Do Your Change Agents Match Your Team Members' Personalities?

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In her Personality Matters series, Leslie Sachs examines the personalities and people issues that are found in technology groups from cross-functional, high-performance teams to dysfunctional matrix organizations.

Summary:
Configuration management focuses on software process improvement in an organization in many important ways, impacting the application build, package, and deployment. However, some organizations are more open to change than others. If you want to be successful at bringing about positive change, then you need to be able to assess and understand the personality of your organization and identify the key change agents who can help you get the job done.

Configuration management focuses on software process improvement in an organization in many important ways, impacting the application build, package, and deployment. However, some organizations are more open to change than others. If you want to be successful at bringing about positive change, then you need to be able to assess and understand the personality of your organization and identify the key change agents who can help you get the job done.

Configuration management focuses on software process improvement in an organization in many important ways, impacting the application build, package, and deployment. However, some organizations are more open to change than others. If you want to be successful at bringing about positive change, then you need to be able to assess and understand the personality of your organization and identify the key change agents who can help you get the job done.

OrganizatioJugglingns have cultures that foster many traits that are essentially personalities that influence the day-to-day working environment. Some organizations (e.g. hedge funds) are very insular with a strong air of secrecy while others (e.g. many dot coms and startups) maintain an overt theme of creativity and exceptionalism. Individuals and teams within the organization may also have personalities that are in alignment with the corporate culture and occasionally at odds with the status quo. Being at odds with the existing culture and environment is not always bad, but it may impact how you are perceived by others and, ultimately, your effectiveness. As Jurgen Appelo notes, “A person's behavior is a function of his or her personality and the environment.” [1] Jurgen further notes that, “without the right team personality, it is hard to get any creativity out of a team.” [2]

To bring about change, you need to assess and understand the organization’s culture as well as the personalities of the teams (and team members). Keep in mind that there are many factors that may impact how a team and each of its members operate. For example, some people operate solely as individuals, while others are more concerned with being in alignment with the other group members. In psychology, there has been a tremendous amount of research into how individuals and teams operate. For example, as noted in a recent international study, “In many Asian cultures, personality is constructed on the basis of an alternative model of the person as interdependent. In these cultures, then, personality is experienced and understood as behavior that is characteristic of the person in relationship with others in particular social contexts.” [3] Understanding how the team and the organizations view themselves is essential for bringing about positive change.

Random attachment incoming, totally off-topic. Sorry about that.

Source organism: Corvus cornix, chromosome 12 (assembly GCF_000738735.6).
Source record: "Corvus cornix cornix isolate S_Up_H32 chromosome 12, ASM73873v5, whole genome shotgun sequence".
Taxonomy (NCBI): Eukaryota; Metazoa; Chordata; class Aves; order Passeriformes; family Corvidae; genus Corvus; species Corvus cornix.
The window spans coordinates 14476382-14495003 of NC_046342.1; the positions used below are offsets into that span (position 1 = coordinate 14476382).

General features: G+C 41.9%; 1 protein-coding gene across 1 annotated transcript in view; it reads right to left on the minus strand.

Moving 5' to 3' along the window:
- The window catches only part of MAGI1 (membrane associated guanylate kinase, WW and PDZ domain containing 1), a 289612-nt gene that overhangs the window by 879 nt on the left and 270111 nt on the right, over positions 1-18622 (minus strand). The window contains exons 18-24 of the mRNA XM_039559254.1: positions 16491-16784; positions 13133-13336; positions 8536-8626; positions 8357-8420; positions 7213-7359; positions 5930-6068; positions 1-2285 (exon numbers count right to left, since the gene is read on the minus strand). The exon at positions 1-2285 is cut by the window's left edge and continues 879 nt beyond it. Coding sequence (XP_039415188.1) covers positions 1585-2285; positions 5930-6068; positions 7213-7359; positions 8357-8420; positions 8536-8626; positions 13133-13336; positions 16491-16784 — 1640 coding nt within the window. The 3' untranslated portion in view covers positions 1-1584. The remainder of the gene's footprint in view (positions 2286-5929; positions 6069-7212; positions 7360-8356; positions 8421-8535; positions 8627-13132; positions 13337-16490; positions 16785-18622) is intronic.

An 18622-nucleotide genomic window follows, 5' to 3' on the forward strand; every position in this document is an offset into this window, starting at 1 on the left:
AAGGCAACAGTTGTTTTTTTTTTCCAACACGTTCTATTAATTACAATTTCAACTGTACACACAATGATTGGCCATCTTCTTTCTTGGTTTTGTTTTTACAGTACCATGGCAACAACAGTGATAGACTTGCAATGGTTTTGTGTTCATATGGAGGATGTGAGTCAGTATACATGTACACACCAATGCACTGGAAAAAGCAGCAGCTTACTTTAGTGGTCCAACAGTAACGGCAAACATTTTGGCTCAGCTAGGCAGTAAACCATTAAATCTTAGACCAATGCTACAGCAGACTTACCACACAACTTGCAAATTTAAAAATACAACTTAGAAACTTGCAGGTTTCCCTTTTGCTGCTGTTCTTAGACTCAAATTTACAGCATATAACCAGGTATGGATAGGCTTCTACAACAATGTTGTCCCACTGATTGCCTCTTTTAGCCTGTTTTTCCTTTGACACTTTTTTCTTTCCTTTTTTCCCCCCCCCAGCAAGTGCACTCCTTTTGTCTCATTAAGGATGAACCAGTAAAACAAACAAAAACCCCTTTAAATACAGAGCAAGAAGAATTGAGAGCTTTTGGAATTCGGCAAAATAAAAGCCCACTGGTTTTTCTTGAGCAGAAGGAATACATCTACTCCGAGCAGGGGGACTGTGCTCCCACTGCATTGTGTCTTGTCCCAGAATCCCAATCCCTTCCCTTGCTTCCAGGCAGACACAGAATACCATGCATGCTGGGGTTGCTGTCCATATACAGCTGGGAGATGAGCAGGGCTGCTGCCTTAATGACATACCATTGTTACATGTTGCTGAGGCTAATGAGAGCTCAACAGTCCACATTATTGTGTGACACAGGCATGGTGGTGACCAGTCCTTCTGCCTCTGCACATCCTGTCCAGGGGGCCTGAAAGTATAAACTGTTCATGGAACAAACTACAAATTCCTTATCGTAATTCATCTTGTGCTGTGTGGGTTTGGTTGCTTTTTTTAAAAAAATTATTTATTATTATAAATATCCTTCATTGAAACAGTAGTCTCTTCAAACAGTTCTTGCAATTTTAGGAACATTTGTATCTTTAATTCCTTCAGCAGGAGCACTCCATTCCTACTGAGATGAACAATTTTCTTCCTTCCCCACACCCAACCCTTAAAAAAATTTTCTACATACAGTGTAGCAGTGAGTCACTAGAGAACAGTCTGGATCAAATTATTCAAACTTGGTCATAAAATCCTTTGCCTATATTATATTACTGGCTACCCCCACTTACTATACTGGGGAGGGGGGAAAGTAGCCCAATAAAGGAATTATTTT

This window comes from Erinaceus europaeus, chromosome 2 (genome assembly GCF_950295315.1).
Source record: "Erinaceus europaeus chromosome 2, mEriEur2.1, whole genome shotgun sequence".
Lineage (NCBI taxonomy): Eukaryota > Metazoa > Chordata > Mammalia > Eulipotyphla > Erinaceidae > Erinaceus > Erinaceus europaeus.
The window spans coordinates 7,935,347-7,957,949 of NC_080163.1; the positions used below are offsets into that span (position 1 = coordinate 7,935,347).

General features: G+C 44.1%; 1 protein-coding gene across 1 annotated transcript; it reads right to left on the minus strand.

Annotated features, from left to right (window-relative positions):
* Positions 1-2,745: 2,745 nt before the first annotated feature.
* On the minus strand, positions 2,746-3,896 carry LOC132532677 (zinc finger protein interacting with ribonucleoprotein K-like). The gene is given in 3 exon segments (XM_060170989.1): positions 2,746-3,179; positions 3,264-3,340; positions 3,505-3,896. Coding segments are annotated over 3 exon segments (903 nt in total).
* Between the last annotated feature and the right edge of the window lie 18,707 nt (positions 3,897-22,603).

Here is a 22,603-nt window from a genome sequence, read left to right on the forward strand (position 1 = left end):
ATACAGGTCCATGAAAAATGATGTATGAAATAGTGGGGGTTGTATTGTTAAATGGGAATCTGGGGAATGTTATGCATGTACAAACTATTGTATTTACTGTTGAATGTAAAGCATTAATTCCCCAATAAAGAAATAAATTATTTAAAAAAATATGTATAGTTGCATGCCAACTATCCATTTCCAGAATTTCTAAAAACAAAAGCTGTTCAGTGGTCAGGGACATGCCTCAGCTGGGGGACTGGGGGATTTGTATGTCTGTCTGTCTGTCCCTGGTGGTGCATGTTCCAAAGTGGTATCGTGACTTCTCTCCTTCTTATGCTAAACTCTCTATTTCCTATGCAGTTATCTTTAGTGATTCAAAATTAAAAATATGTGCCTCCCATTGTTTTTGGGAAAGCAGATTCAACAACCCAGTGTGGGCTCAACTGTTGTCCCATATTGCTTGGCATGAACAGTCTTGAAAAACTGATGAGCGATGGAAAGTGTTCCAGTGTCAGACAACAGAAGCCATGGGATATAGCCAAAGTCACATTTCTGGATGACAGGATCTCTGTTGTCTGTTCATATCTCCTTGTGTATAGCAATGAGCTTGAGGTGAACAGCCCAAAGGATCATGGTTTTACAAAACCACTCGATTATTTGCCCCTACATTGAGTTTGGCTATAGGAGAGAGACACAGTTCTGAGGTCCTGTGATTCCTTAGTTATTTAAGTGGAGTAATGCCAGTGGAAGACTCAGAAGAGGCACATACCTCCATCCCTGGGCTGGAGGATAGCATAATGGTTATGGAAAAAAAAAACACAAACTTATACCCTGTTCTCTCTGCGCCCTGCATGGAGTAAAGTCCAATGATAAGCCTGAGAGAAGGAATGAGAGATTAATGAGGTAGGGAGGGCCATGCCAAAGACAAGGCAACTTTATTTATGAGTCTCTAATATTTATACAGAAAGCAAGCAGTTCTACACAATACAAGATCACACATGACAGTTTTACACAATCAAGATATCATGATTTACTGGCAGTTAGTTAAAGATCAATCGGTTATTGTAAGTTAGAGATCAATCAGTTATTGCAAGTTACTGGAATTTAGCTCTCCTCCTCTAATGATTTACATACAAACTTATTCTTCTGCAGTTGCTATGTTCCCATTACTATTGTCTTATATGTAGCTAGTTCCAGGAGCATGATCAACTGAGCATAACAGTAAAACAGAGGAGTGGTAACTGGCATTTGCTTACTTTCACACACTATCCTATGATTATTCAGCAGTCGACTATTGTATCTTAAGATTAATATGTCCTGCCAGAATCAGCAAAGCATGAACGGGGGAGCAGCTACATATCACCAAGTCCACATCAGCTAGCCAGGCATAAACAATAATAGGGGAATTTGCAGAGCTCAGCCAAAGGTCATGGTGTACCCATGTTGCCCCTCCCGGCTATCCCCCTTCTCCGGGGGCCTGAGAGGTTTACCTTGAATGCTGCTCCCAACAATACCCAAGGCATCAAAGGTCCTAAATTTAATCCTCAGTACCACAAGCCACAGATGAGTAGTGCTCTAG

Bringing about positive change in many organizations must be a top-down endeavor, with senior management giving clear directives to all stakeholders. However, this is not always sufficient, as some members of the team may be very skeptical after having heard senior management make similar, unfulfilled proclamations in the past.

Make sure that you match your software configuration management process to the culture of the organization. For example, some organizations require a complete explanation for any change that takes place in order for the new rules or procedures to be viewed as acceptable and fair. If you do not approach change in this manner, then don't be surprised when some members of the team show a creative ability to circumvent your proposed change.

About the author

Leslie  Sachs's picture Leslie Sachs

Leslie Sachs is a New York state certified school psychologist and the COO of Yellow Spider, Inc. (http://yellowspiderinc.com). Leslie is the coauthor of Configuration Management Best Practices: Practical Methods that Work in the Real World, Addison-Wesley Professional (http://cmbestpractices.com). Ms. Sachs has more than twenty years of experience in the psychology field and has worked in a variety of clinical and business settings where she has provided many effective interventions designed to improve the social and educational functioning of both individuals and groups. Ms. Sachs has an M.S. in School Psychology from Pace University and interned in Bellevue's Psychiatric Center in New York city. A firm believer in the uniqueness of every individual, she has recently done advanced training with Mel Levine's "All Kinds of Minds" Institute. She may be reached at LeslieASachs@gmail.com, or link with her http://www.linkedin.com/in/lesliesachs.

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